Last of legal challenges to MV rent control end

Special to the town crier
After years of steady rent increases, some Mountain View renters may see decreases, as shown in the bill comparisons above, due to a rollback provision under Measure V.

The last remaining legal challenge to a controversial Mountain View rent control law ended last week, and the city continued to push forward with the law’s implementation.

Mountain View City Attorney Jannie Quinn last week confirmed that a group of plaintiffs ended their challenge to Measure V May 10, on the heels of the California Apartment Association’s (CAA) announcement ending its legal challenge.

Measure V, a constitutional amendment passed in November’s general election, limits annual rent increases to between 2 and 5 percent and creates a rental housing committee to oversee implementation. The five-member board has since been appointed by the city council and held its first meeting May 8.

CAA suspended its legal efforts May 5 to overturn the Mountain View initiative, in addition to one passed last year in Richmond. Plaintiffs Alamo Walker Ventures LLC, Lindsay Properties LLC and Del Medio Investors LP, which joined the CAA lawsuit March 16, pulled out five days later, May 10. Hopkins & Carley of San Jose represents those plaintiffs.

CAA officials said they were dropping their legal challenges in the wake of recent court decisions favoring the rent control laws.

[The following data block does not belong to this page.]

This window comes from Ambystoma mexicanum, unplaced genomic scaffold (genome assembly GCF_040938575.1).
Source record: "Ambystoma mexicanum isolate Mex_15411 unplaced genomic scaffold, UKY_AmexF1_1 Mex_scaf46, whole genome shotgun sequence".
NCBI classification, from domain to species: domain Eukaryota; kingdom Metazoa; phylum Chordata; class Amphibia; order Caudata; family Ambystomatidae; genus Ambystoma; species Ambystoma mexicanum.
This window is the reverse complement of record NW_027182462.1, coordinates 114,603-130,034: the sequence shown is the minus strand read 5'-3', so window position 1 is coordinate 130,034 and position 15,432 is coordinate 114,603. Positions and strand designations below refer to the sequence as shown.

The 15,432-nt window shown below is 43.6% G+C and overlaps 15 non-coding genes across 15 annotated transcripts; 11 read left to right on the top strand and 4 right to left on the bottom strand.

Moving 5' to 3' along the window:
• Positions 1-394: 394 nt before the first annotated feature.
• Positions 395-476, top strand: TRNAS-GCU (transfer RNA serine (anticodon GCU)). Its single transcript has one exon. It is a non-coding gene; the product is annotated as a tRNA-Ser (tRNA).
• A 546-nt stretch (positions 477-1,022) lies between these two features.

“After analyzing these decisions and the judicial climate moving forward, CAA decided to re-evaluate its legal strategy to ensure the most effective challenge to these measures,” CAA officials said in a statement.

Tom Bannon, CEO of CAA, said the association continues to believe rent control is unconstitutional, so “withdrawing these legal challenges was anything but easy.”

“We are taking this opportunity to explore new challenges to the measures while continuing our aggressive campaigns against rent control,” he added.

“The lawsuit is over,” said Daniel DeBolt, spokesman for the Mountain View Tenants Coalition, which initiated and campaigned for the passage of Measure V. “I hope rent control advocates everywhere are inspired. If there was any hope of showing rent control unconstitutional, it would have been a good move for them to keep fighting this up to the (state) Supreme Court. But they chose not to because they probably realized it would have been a losing battle and a colossal waste of money. Instead, we expect them to spend their money, which, by the way, was taken from us renters unfairly, to continue the same campaign of misinformation in other cities that they perpetrated on Mountain View.”

As Mountain View and Richmond roll out their rent control programs, CAA officials said they would continue to monitor each step the cities take, guarding against “onerous” regulations related to the programs while preserving opportunities to raise legal challenges in the future.

The city has scheduled tenant and landlord workshops to offer information and answer questions about Measure V. A landlord workshop is slated 6-8 p.m. Monday and a tenant workshop 6-8 p.m. May 25, both in the Mountain View City Hall Council Chambers, 500 Castro St.

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